Beyond setting targets and incentive schemes, the SIM Group is seeking to be an intermediary to shape and encourage developer and public–private partnerships that will drive collaboration and orchestrate efficient build-out. Pivotal moments in the process need to be seized, to gain commitment to new ways of working. In Scotland, the Collaborative Framework saw all ScotWind developers sign a charter to demonstrate their commitment to working in collaboration, so clearly the idea of a shared approach is becoming more familiar. 

In an encouraging example of what becomes possible, we have worked with the collective SIM Working Group (OW developers, ScotGov and other Public Sector) to collect, curate and present port infrastructure upgrade and supply chain manufacturing facility projects to the wider investment community. This has required independence and sensitivity from Arup as the programme manager, but also collective agreement and a new level of early transparency from the developers involved, and within individual projects. But it shows that it can be done. 

The importance of transparency and information sharing

With many interdependent moving parts, a step-change in directional signalling and information sharing is vital to investment confidence. With clearer guidance on what can be shared and independent facilitation, we can avoid situations where each private actor in the supply chain takes a conservative approach, to the detriment of all. Conventional procurement methods tend to be narrowly focused on particular project outcomes. In the context of the rapidly expanding renewables sector, this can lead to supply chain planning that fails to address wider opportunities and national priorities, like cost-effective and socially responsible sourcing, long-term social and environmental sustainability, and the ultimate realisation of a country’s climate and renewable energy targets.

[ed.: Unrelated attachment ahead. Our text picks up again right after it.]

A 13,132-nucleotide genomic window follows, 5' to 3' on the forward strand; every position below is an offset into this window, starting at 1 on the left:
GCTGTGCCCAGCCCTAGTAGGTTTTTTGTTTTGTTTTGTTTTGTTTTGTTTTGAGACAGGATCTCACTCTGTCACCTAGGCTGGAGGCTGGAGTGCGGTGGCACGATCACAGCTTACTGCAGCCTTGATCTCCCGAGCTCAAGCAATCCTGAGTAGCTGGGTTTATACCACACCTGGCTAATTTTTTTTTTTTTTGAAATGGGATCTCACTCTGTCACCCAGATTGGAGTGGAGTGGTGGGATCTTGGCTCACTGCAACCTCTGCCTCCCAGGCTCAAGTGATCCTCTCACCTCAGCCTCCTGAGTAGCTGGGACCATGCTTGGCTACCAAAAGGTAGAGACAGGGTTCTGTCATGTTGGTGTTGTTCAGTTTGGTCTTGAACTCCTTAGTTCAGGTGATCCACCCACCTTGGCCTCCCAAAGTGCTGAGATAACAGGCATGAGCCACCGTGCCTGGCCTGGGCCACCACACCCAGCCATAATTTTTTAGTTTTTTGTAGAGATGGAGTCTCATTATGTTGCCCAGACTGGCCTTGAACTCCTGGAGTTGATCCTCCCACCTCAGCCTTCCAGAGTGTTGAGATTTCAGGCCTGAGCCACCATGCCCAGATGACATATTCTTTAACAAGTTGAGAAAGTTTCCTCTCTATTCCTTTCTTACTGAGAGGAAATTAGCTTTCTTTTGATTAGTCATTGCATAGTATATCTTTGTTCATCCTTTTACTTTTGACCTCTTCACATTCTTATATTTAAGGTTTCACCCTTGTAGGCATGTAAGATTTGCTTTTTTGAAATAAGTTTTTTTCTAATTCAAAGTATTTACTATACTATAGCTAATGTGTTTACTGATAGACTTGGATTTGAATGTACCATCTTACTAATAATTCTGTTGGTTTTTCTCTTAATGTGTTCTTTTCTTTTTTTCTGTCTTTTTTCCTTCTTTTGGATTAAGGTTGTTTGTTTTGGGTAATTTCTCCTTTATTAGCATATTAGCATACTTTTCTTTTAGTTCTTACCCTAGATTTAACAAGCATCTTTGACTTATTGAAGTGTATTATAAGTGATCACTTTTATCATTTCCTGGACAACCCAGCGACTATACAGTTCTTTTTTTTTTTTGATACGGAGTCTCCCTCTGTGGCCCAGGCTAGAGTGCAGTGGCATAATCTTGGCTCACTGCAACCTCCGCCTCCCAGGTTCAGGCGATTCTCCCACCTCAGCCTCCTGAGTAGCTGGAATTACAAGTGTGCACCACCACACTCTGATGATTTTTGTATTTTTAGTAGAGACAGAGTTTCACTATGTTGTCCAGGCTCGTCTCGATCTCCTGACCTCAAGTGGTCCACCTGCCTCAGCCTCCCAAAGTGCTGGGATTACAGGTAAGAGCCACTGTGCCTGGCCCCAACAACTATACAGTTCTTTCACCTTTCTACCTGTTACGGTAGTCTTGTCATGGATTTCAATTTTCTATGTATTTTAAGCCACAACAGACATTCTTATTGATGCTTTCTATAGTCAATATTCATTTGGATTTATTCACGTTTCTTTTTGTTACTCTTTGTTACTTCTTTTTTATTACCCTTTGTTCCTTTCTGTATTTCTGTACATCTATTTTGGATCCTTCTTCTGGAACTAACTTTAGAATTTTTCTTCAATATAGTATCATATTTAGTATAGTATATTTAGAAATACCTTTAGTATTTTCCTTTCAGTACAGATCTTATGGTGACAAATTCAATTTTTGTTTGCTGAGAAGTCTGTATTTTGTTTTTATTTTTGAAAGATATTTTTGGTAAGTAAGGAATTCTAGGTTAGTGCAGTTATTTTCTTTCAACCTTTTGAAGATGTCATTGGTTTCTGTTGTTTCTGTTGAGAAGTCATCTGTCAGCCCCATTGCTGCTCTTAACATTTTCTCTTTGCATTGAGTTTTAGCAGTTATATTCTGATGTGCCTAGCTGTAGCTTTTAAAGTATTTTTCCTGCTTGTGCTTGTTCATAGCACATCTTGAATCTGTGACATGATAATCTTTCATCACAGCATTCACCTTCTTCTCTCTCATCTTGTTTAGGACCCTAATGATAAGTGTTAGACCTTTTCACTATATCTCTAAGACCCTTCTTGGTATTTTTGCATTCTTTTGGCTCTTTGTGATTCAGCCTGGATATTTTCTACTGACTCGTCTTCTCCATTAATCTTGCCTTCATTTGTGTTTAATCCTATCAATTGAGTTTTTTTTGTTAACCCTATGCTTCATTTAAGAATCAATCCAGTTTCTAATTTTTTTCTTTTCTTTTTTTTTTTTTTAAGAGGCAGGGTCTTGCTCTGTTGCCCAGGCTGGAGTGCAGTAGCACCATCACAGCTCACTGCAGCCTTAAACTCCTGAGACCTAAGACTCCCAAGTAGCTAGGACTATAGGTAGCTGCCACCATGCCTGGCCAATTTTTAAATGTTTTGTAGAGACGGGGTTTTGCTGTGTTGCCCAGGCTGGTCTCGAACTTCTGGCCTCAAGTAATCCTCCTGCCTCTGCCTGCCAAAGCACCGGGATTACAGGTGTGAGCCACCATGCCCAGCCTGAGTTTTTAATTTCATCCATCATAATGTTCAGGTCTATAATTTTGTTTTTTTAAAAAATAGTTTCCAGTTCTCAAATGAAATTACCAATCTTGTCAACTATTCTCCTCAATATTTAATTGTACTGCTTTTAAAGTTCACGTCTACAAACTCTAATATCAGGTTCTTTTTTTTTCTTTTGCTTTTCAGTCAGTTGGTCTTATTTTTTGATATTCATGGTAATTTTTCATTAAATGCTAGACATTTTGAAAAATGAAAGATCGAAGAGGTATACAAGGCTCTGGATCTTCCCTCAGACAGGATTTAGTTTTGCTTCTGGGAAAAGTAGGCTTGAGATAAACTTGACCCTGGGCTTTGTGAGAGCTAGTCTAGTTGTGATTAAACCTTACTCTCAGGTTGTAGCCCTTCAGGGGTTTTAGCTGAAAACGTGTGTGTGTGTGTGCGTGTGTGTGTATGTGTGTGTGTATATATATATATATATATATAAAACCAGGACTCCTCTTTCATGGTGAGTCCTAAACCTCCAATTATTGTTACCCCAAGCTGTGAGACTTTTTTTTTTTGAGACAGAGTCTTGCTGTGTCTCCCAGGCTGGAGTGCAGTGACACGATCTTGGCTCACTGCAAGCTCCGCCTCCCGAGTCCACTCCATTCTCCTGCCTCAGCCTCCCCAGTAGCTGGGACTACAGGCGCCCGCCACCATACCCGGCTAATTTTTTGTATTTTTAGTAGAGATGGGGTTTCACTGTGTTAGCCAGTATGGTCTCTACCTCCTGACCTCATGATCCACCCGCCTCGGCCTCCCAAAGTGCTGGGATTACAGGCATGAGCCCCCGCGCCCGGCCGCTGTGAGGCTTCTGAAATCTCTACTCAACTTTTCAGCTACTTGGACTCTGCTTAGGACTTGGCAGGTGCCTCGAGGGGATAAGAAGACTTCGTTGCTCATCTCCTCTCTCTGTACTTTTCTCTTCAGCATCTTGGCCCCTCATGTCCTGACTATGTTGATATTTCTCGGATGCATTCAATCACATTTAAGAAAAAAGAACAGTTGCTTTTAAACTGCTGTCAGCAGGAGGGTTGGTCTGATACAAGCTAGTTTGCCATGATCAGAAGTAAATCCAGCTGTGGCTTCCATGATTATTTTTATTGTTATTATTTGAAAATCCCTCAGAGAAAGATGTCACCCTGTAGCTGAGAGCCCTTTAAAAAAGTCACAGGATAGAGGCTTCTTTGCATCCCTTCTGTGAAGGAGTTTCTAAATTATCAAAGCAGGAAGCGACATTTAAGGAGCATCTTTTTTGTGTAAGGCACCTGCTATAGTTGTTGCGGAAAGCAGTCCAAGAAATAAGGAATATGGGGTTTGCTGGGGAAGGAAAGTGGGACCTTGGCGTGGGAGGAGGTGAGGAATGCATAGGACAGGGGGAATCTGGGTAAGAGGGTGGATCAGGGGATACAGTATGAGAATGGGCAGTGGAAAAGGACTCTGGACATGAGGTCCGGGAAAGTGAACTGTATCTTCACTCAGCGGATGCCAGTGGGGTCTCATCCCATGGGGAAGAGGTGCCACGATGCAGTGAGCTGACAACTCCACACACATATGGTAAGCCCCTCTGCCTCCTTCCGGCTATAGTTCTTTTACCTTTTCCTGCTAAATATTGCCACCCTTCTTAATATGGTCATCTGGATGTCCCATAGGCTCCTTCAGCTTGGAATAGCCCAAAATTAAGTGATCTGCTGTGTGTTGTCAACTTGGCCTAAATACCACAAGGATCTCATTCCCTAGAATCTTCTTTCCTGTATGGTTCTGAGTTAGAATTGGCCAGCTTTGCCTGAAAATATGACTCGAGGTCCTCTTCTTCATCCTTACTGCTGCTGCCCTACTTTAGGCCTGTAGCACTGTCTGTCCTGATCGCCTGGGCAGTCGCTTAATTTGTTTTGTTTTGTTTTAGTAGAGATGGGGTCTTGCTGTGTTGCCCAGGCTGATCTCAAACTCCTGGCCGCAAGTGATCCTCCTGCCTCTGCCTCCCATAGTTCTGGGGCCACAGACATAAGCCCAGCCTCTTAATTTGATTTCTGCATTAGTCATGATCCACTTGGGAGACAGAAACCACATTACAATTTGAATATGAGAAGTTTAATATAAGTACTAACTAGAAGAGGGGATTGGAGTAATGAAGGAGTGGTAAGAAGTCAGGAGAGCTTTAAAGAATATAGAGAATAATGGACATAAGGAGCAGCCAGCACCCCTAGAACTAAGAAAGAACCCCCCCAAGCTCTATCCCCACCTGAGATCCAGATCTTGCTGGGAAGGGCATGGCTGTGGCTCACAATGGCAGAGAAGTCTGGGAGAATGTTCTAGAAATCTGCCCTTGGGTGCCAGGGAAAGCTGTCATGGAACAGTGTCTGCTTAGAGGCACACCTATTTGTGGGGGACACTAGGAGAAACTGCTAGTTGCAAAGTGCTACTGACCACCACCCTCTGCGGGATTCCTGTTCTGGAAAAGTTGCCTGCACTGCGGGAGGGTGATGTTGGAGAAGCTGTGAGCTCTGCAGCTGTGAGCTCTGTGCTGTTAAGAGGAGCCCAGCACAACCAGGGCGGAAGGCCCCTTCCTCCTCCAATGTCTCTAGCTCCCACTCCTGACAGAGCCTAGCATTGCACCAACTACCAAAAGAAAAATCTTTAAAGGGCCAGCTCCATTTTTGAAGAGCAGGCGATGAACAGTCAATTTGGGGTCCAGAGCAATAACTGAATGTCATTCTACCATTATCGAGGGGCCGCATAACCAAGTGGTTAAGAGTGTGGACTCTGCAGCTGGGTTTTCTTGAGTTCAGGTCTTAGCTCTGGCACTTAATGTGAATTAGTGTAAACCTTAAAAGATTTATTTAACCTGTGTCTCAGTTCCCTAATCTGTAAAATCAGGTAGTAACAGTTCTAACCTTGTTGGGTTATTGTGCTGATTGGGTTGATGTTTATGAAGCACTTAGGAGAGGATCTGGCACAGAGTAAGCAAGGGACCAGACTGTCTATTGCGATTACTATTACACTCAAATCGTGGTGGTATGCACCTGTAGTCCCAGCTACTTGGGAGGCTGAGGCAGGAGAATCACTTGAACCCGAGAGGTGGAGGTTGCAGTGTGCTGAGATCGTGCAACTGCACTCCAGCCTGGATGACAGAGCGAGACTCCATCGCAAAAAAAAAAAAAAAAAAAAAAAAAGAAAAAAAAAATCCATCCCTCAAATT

Key uncertainties to overcome include investment timing, scale, and location. Through the SIM process, input to these factors were collected from individual actors, aggregated, and published through SIM. This approach provided a higher degree of transparency on the collective expression of interest, paving the way for increased investment certainty and individual commercial agreements. Within SIM we have created a project prospectus template to bring a level of uniformity to every investment opportunity. We also worked with projects to help create a level of transparency in the information, so that developers could collectively, in aggregate, express their early interest in projects that not only suited them, but importantly could benefit the wider industry in Scotland.